Boston Baroque

Boston Baroque

Boston Baroque

Three-time Grammy-nominee Boston Baroque-the first permanent Baroque orchestra established in North America and is conducted by Martin Pearlman.


    Three-time Grammy-nominee Boston Baroque-the first permanent Baroque orchestra established in North America-is now widely regarded as ‘one of the world's premier period-instrument bands' (Fanfare).  The ensemble's performances and recordings of the Baroque and Classical repertoire have been acclaimed from Boston to London, from New York to Vienna to Sao Paulo for their freshness, virtuosity, and exuberant appeal.

    Founded in 1973 by Martin Pearlman, Boston Baroque presents an annual subscription concert series in Greater Boston and reaches an international audience with its now-twenty critically acclaimed recordings on Telarc. Boston Baroque made its European debut in 2003, performing Handel's Messiah to sold-out houses and standing ovations in Krakow and Warsaw, Poland. The ensemble celebrated its thirtieth anniversary in 2004 with a tour of the Monteverdi Vespers to major American music centers, including Los Angeles' Disney Hall, Ravinia and Tanglewood. In 2009, Boston Baroque made its debut with two programs at the international Casals Festival in Puerto Rico-the first period-instrument orchestra and chorus invited to perform there. In March 2010, the ensemble gave a triumphal performance of the Monteverdi Vespers in New York's world-famous Cathedral of St. John the Divine.

    Boston Baroque's many career milestones include the American premiere of Rameau's Zoroastre; a Mozart opera series including Marriage of Figaro, Così fan tutte, and the American period-instrument premieres of Mozart's Don Giovanni and The Magic Flute; and a revelatory exploration of the Beethoven symphonies on period instruments. In 1998-99, the ensemble gave the modern premiere of The Philosopher's Stone, a singspiel newly discovered to include music by Mozart and to shed fresh light on his canon.  In recent years, Boston Baroque has presented Boston's first complete cycle of the surviving operas of Monteverdi, with new performing editions of L'incoronazione di Poppea and Il ritorno d'Ulisse by Martin Pearlman; and an internationally acclaimed series of Handel operas including Agrippina, Alcina, Xerxes, Giulio Cesare, Semele, and Amadigi di Gaula. The company most recently concluded its 2010-2011 season with a rare and pathbreaking production of Rameau's Les Indes Galantes.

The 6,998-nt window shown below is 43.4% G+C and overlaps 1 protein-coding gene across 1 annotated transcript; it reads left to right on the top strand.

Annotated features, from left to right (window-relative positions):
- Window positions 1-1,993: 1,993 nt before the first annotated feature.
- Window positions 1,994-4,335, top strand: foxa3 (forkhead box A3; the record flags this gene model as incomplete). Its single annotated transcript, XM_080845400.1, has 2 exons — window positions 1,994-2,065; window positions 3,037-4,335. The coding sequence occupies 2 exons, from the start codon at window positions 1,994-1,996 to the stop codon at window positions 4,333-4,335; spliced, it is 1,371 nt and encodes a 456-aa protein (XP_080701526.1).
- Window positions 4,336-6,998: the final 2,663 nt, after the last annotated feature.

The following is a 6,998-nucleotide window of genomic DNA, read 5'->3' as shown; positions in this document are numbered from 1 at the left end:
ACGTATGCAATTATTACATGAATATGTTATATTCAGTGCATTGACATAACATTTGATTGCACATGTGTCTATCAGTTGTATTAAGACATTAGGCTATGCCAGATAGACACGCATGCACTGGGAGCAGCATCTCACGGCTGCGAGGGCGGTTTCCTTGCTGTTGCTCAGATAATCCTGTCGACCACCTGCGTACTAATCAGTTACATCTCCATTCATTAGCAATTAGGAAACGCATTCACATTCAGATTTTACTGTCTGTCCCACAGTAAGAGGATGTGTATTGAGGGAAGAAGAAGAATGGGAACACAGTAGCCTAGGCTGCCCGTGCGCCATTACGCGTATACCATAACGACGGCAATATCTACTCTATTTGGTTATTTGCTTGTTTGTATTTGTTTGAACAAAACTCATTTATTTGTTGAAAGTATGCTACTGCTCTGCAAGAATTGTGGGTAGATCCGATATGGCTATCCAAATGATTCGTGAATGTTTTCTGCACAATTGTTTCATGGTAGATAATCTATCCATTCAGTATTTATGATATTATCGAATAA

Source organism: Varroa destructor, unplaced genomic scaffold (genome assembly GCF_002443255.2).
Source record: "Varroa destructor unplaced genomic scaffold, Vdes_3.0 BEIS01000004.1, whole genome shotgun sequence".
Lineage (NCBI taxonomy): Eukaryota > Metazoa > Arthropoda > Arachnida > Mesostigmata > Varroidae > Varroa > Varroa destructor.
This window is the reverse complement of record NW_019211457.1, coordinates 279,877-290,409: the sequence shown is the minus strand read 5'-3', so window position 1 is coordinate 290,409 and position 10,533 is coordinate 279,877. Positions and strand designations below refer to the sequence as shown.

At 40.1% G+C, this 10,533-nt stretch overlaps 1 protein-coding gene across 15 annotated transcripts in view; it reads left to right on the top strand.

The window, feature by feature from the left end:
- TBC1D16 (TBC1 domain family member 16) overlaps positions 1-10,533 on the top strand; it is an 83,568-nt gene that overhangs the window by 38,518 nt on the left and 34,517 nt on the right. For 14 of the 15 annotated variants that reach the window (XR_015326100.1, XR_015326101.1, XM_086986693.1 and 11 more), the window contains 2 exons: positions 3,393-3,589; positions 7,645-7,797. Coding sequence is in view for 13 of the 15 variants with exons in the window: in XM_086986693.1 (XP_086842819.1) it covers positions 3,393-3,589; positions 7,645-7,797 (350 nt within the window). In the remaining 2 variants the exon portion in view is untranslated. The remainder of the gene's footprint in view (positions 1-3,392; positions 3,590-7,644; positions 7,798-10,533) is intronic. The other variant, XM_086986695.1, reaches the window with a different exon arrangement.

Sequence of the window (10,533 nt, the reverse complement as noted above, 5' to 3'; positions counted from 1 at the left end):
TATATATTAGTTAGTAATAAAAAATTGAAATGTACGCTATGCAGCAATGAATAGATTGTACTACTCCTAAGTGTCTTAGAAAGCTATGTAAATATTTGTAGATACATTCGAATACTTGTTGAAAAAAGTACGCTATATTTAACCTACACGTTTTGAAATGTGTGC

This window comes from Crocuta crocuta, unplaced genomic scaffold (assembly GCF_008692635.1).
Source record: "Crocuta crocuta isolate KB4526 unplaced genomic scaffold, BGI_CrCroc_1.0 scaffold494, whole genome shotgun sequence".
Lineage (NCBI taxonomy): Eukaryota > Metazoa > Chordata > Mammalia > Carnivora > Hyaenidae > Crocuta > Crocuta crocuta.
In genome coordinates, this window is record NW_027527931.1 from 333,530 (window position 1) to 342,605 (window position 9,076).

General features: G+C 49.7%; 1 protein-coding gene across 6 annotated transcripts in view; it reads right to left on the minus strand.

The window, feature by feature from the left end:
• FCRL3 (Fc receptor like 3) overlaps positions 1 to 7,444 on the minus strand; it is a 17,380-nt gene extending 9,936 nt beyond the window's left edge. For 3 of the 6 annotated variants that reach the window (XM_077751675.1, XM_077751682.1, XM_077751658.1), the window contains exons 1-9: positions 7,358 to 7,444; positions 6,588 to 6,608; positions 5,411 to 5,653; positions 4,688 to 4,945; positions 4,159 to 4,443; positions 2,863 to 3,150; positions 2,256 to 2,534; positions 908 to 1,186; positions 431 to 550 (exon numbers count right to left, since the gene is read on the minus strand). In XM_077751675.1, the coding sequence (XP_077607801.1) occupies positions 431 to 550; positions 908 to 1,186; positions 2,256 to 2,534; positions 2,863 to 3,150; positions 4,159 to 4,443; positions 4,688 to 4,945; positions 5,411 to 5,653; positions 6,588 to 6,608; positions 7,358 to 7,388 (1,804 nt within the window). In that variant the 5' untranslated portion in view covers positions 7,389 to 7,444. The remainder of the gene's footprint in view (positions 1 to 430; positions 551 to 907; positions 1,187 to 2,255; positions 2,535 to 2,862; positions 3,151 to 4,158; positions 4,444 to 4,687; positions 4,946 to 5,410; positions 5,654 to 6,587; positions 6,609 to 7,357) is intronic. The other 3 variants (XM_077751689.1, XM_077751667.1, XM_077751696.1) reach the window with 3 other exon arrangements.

Boston Baroque's recordings-of which Fanfare magazine wrote ‘each one is an incomparable gem'-are heard by millions on classical radio stations in North America and Europe.  Opera Britannia said of the most recent release, Mozart Arias for Male Soprano, with Michael Maniaci (2010), ‘A disc of this importance should be a pre-requisite for all vocal connoisseurs and admirers of Mozart alike.' Gramophone said of the 2009 release of Vivaldi's Four Seasons, ‘Boston Baroque's playing combines supreme technical precision with unexpected psychological depth;' and it cited the Bach Orchestral Suites, which was an Editor's Choice, for their ‘virtuosity and élan.'  Fanfare called Boston Baroque's recording of Bach's Brandenburg Concertos ‘A set to belongs on the shelf of every lover of the Baroque.' The premier recording of The Philosopher's Stone was an Opera News Editor's Choice, and was called by Fanfare ‘a valuable and utterly fascinating release' in which ‘the standard of performance...rises frequently to the level of the spectacular.' Boston Baroque's recording of Messiah was Classic CD's number one recommendation in its 1997 review of the crowded field of Messiah recordings. Billboard magazine called Gluck's Iphigénie en Tauride ‘a superb production [and] cause for celebration...takes pride of place among readings of Iphigénie en Tauride, if not among all Gluck operas on record.' Three Boston Baroque recordings have been Grammy finalists: Handel's Messiah (1992); Monteverdi's Vespers of 1610 (1998); and Bach's Mass in B Minor (2000).

    Boston Baroque is the resident professional ensemble for Boston University's Historical Performance Program, where it is helping to train the next generation of period-instrument performers.